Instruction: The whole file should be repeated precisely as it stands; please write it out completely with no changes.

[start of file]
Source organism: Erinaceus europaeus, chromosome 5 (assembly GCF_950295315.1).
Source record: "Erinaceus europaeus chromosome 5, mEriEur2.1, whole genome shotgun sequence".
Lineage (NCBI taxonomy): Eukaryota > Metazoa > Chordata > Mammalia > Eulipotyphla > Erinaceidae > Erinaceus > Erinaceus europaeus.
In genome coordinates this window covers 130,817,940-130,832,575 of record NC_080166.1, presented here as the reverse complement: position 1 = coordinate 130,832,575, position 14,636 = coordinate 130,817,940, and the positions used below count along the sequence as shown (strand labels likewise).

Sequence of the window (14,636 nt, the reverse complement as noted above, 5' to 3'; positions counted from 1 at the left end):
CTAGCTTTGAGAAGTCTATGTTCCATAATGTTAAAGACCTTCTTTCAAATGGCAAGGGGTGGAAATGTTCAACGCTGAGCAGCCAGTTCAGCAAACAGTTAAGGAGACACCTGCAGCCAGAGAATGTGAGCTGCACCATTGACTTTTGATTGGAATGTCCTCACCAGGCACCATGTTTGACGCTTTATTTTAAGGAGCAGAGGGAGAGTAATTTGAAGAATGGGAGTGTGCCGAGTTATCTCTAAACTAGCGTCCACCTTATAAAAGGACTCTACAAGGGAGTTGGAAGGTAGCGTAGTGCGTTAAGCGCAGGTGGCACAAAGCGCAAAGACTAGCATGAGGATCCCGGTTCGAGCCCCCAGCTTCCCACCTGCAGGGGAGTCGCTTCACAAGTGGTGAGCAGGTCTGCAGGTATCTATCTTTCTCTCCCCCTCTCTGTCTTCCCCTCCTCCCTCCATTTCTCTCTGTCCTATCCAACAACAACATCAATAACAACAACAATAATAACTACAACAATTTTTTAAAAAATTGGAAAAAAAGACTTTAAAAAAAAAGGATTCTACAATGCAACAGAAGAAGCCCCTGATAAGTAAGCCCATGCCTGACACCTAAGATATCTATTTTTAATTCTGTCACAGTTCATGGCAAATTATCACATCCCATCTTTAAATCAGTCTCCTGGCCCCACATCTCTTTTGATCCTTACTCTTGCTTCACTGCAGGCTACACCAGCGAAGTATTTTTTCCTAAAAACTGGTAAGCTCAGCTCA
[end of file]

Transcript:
Source organism: Erinaceus europaeus, chromosome 5 (assembly GCF_950295315.1).
Source record: "Erinaceus europaeus chromosome 5, mEriEur2.1, whole genome shotgun sequence".
Lineage (NCBI taxonomy): Eukaryota > Metazoa > Chordata > Mammalia > Eulipotyphla > Erinaceidae > Erinaceus > Erinaceus europaeus.
In genome coordinates this window covers 130,817,940-130,832,575 of record NC_080166.1, presented here as the reverse complement: position 1 = coordinate 130,832,575, position 14,636 = coordinate 130,817,940, and the positions used below count along the sequence as shown (strand labels likewise).

Sequence of the window (14,636 nt, the reverse complement as noted above, 5' to 3'; positions counted from 1 at the left end):
CTAGCTTTGAGAAGTCTATGTTCCATAATGTTAAAGACCTTCTTTCAAATGGCAAGGGGTGGAAATGTTCAACGCTGAGCAGCCAGTTCAGCAAACAGTTAAGGAGACACCTGCAGCCAGAGAATGTGAGCTGCACCATTGACTTTTGATTGGAATGTCCTCACCAGGCACCATGTTTGACGCTTTATTTTAAGGAGCAGAGGGAGAGTAATTTGAAGAATGGGAGTGTGCCGAGTTATCTCTAAACTAGCGTCCACCTTATAAAAGGACTCTACAAGGGAGTTGGAAGGTAGCGTAGTGCGTTAAGCGCAGGTGGCACAAAGCGCAAAGACTAGCATGAGGATCCCGGTTCGAGCCCCCAGCTTCCCACCTGCAGGGGAGTCGCTTCACAAGTGGTGAGCAGGTCTGCAGGTATCTATCTTTCTCTCCCCCTCTCTGTCTTCCCCTCCTCCCTCCATTTCTCTCTGTCCTATCCAACAACAACATCAATAACAACAACAATAATAACTACAACAATTTTTTAAAAAATTGGAAAAAAAGACTTTAAAAAAAAAGGATTCTACAATGCAACAGAAGAAGCCCCTGATAAGTAAGCCCATGCCTGACACCTAAGATATCTATTTTTAATTCTGTCACAGTTCATGGCAAATTATCACATCCCATCTTTAAATCAGTCTCCTGGCCCCACATCTCTTTTGATCCTTACTCTTGCTTCACTGCAGGCTACACCAGCGAAGTATTTTTTCCTAAAAACTGGTAAGCTCAGCTCA